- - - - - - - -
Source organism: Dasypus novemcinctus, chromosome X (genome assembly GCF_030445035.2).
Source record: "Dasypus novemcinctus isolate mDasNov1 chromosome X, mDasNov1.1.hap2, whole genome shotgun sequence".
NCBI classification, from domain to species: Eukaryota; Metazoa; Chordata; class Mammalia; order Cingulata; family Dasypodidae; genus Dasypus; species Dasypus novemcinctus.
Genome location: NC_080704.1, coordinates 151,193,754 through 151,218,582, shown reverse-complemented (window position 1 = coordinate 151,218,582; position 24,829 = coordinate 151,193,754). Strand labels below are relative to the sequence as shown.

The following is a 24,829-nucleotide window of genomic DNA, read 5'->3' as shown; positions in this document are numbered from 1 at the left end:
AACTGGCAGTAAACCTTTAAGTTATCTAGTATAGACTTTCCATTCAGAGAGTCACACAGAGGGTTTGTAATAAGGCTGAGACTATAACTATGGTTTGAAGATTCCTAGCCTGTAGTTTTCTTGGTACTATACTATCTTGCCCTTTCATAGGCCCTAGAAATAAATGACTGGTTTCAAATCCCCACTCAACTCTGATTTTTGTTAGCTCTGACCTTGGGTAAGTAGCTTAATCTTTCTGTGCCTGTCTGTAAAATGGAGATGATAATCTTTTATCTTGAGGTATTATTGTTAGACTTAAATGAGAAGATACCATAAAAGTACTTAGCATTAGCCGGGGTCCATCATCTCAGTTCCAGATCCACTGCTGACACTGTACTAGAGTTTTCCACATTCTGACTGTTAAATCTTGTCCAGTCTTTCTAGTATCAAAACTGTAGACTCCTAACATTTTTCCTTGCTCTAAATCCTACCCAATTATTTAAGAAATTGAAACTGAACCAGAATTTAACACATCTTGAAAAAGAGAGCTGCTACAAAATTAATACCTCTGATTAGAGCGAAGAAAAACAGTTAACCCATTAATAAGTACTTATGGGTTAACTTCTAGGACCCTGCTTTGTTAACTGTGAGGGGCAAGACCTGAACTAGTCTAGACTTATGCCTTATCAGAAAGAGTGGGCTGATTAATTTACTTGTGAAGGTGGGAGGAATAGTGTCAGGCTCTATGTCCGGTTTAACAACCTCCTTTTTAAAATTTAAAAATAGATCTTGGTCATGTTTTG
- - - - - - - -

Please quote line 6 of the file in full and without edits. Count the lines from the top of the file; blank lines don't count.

AACTGGCAGTAAACCTTTAAGTTATCTAGTATAGACTTTCCATTCAGAGAGTCACACAGAGGGTTTGTAATAAGGCTGAGACTATAACTATGGTTTGAAGATTCCTAGCCTGTAGTTTTCTTGGTACTATACTATCTTGCCCTTTCATAGGCCCTAGAAATAAATGACTGGTTTCAAATCCCCACTCAACTCTGATTTTTGTTAGCTCTGACCTTGGGTAAGTAGCTTAATCTTTCTGTGCCTGTCTGTAAAATGGAGATGATAATCTTTTATCTTGAGGTATTATTGTTAGACTTAAATGAGAAGATACCATAAAAGTACTTAGCATTAGCCGGGGTCCATCATCTCAGTTCCAGATCCACTGCTGACACTGTACTAGAGTTTTCCACATTCTGACTGTTAAATCTTGTCCAGTCTTTCTAGTATCAAAACTGTAGACTCCTAACATTTTTCCTTGCTCTAAATCCTACCCAATTATTTAAGAAATTGAAACTGAACCAGAATTTAACACATCTTGAAAAAGAGAGCTGCTACAAAATTAATACCTCTGATTAGAGCGAAGAAAAACAGTTAACCCATTAATAAGTACTTATGGGTTAACTTCTAGGACCCTGCTTTGTTAACTGTGAGGGGCAAGACCTGAACTAGTCTAGACTTATGCCTTATCAGAAAGAGTGGGCTGATTAATTTACTTGTGAAGGTGGGAGGAATAGTGTCAGGCTCTATGTCCGGTTTAACAACCTCCTTTTTAAAATTTAAAAATAGATCTTGGTCATGTTTTG